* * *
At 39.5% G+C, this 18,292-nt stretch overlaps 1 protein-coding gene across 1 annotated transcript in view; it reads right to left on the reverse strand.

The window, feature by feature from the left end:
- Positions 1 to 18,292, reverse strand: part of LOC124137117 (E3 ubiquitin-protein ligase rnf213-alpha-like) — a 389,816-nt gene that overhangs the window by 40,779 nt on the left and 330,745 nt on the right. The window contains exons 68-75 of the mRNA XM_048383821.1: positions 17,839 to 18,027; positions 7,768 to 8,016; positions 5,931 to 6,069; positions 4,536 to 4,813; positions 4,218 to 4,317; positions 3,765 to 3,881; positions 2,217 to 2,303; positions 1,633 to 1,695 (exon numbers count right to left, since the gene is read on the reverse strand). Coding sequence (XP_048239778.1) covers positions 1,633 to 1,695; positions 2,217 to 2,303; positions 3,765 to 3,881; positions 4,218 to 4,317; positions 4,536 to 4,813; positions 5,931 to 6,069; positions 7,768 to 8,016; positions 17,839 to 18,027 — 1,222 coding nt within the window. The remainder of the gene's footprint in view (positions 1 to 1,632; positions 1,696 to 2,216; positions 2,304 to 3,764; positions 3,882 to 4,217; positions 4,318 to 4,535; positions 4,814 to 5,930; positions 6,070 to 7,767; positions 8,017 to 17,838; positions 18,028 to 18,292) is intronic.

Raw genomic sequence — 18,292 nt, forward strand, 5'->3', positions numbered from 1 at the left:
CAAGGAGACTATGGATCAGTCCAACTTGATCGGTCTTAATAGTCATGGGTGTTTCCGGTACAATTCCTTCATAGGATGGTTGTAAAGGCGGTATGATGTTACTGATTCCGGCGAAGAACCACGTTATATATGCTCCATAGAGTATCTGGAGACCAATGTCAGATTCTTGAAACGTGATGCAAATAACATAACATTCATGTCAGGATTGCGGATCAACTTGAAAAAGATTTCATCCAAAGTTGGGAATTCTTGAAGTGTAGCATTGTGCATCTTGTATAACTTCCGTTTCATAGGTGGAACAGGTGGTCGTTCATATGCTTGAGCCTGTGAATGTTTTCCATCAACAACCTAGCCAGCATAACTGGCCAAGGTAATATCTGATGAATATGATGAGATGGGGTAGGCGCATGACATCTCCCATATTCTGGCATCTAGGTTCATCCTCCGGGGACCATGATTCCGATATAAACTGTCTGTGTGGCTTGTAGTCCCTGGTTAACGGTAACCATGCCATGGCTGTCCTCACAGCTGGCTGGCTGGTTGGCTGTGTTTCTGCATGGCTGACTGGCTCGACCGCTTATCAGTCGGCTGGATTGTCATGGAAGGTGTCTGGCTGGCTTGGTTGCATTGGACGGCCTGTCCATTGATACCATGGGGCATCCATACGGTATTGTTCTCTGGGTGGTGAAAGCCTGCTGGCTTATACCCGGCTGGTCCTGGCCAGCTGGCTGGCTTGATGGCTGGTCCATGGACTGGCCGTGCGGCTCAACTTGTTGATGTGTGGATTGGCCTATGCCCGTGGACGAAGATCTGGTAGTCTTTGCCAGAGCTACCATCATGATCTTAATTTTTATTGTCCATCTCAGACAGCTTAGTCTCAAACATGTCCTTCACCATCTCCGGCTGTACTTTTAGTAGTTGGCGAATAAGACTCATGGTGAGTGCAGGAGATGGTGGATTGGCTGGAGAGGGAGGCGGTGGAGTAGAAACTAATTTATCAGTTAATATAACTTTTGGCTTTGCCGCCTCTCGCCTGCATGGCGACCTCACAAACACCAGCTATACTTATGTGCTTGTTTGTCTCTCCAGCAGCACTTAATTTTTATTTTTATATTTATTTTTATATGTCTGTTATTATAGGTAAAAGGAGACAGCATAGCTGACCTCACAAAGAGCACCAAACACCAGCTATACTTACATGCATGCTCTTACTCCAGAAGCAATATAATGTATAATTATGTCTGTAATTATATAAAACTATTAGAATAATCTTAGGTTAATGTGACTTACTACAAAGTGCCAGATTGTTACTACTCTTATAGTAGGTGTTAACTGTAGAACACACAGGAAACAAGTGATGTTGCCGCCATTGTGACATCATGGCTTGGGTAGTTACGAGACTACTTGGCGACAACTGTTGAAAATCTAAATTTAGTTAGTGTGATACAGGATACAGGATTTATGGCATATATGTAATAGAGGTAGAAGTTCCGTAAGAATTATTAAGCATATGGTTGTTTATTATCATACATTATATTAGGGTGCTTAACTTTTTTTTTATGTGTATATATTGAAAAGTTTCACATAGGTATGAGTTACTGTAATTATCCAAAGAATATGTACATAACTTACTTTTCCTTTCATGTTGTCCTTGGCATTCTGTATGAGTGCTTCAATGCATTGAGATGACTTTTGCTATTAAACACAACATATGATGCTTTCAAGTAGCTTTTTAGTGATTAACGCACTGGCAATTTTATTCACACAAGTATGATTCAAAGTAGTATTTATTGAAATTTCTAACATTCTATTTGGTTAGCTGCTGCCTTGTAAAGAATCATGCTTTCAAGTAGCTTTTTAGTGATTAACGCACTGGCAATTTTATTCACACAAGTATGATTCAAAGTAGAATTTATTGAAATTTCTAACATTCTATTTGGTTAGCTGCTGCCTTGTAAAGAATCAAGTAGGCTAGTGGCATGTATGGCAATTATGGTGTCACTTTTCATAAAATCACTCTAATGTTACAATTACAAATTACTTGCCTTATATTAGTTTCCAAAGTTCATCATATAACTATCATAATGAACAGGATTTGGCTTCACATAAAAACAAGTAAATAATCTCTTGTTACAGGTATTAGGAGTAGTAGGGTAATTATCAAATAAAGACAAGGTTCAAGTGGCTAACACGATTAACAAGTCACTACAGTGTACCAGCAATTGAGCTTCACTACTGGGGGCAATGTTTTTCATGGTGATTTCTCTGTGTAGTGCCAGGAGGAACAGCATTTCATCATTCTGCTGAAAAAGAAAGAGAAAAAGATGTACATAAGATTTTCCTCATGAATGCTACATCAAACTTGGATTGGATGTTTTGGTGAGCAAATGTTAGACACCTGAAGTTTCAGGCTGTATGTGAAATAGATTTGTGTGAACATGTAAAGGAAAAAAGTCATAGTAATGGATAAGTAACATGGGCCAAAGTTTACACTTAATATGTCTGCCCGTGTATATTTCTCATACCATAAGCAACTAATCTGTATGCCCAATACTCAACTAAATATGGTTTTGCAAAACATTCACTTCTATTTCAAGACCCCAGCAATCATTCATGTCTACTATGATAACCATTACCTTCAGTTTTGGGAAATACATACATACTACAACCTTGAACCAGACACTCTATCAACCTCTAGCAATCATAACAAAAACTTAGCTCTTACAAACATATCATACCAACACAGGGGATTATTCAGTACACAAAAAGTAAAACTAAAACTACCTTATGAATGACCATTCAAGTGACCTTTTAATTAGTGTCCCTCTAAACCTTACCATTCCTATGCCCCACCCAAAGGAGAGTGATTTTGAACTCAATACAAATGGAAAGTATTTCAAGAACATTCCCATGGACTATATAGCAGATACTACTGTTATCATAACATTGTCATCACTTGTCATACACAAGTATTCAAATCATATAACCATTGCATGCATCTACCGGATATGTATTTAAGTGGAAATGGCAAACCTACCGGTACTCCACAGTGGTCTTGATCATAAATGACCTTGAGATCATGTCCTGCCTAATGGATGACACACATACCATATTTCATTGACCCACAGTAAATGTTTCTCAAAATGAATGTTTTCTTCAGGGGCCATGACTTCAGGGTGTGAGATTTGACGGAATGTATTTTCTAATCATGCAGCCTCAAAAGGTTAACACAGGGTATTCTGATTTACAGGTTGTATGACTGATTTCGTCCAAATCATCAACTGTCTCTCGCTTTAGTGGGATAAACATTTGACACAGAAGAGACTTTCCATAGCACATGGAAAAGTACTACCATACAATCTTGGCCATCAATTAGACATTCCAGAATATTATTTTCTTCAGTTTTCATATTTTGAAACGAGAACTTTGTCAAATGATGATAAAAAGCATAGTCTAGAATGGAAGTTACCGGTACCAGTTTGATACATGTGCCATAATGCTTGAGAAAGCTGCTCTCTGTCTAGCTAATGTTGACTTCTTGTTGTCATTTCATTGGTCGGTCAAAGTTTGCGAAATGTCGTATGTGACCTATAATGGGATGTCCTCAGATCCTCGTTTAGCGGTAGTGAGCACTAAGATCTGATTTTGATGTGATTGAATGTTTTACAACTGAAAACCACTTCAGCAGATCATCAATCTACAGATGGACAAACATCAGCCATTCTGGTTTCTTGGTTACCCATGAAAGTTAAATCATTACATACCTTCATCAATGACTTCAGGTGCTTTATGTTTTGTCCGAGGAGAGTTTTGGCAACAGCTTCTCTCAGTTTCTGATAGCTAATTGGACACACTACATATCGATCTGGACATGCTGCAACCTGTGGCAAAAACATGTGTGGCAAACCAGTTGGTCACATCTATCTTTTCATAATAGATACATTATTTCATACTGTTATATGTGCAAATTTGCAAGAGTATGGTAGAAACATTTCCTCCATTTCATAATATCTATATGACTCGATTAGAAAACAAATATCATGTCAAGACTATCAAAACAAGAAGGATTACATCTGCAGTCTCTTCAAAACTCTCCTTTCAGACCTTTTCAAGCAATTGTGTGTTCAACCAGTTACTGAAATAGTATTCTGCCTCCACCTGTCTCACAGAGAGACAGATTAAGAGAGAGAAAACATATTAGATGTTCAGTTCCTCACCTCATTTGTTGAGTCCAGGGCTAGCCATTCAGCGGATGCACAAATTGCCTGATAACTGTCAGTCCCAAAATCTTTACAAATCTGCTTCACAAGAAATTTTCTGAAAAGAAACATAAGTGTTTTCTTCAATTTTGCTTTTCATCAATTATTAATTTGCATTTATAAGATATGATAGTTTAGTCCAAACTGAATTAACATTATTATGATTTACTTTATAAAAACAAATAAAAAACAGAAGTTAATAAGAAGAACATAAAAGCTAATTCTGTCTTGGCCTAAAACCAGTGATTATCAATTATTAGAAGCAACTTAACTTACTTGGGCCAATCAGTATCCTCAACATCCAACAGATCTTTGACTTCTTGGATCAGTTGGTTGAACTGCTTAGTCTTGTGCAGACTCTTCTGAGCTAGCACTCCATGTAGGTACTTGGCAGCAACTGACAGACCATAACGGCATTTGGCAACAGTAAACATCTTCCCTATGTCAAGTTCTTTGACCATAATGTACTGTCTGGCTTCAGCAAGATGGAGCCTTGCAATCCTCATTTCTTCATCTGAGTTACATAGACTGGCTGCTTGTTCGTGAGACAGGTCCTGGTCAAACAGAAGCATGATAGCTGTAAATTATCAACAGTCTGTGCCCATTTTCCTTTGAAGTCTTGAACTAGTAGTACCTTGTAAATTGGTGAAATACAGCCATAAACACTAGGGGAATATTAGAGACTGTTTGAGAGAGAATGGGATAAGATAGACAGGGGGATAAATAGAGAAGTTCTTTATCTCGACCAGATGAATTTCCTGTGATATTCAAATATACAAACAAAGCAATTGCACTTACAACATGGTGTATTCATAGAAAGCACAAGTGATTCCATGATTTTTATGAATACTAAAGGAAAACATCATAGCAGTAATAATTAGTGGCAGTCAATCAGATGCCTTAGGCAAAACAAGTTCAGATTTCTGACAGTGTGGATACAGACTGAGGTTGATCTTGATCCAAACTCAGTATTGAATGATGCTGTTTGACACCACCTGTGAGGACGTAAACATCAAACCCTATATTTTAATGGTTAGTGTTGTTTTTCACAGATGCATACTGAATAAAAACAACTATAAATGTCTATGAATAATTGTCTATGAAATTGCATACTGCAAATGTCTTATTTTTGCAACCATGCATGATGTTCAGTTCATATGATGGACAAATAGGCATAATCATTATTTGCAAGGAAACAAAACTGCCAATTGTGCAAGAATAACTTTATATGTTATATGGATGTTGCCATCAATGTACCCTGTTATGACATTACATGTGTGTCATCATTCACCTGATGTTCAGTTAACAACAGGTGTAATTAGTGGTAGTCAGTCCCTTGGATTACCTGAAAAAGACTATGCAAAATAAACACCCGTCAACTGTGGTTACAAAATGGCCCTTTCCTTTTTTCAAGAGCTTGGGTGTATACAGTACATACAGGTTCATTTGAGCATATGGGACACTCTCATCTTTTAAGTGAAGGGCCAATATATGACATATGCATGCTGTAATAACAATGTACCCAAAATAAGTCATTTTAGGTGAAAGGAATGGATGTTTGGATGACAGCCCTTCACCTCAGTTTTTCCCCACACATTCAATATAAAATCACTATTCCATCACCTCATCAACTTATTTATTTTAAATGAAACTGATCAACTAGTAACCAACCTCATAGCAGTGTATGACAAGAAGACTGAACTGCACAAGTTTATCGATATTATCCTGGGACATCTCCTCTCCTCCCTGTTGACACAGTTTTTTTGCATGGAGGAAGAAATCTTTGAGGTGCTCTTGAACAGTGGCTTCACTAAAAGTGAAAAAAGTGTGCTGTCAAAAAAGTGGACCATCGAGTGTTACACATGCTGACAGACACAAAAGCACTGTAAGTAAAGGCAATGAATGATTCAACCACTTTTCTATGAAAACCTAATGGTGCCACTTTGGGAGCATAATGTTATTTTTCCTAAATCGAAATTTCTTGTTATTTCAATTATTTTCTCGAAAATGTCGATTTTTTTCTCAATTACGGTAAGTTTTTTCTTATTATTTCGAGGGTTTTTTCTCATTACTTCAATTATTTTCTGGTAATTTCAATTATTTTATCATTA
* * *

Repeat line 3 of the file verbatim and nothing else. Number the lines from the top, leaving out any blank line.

- Positions 1 to 18,292, reverse strand: part of LOC124137117 (E3 ubiquitin-protein ligase rnf213-alpha-like) — a 389,816-nt gene that overhangs the window by 40,779 nt on the left and 330,745 nt on the right. The window contains exons 68-75 of the mRNA XM_048383821.1: positions 17,839 to 18,027; positions 7,768 to 8,016; positions 5,931 to 6,069; positions 4,536 to 4,813; positions 4,218 to 4,317; positions 3,765 to 3,881; positions 2,217 to 2,303; positions 1,633 to 1,695 (exon numbers count right to left, since the gene is read on the reverse strand). Coding sequence (XP_048239778.1) covers positions 1,633 to 1,695; positions 2,217 to 2,303; positions 3,765 to 3,881; positions 4,218 to 4,317; positions 4,536 to 4,813; positions 5,931 to 6,069; positions 7,768 to 8,016; positions 17,839 to 18,027 — 1,222 coding nt within the window. The remainder of the gene's footprint in view (positions 1 to 1,632; positions 1,696 to 2,216; positions 2,304 to 3,764; positions 3,882 to 4,217; positions 4,318 to 4,535; positions 4,814 to 5,930; positions 6,070 to 7,767; positions 8,017 to 17,838; positions 18,028 to 18,292) is intronic.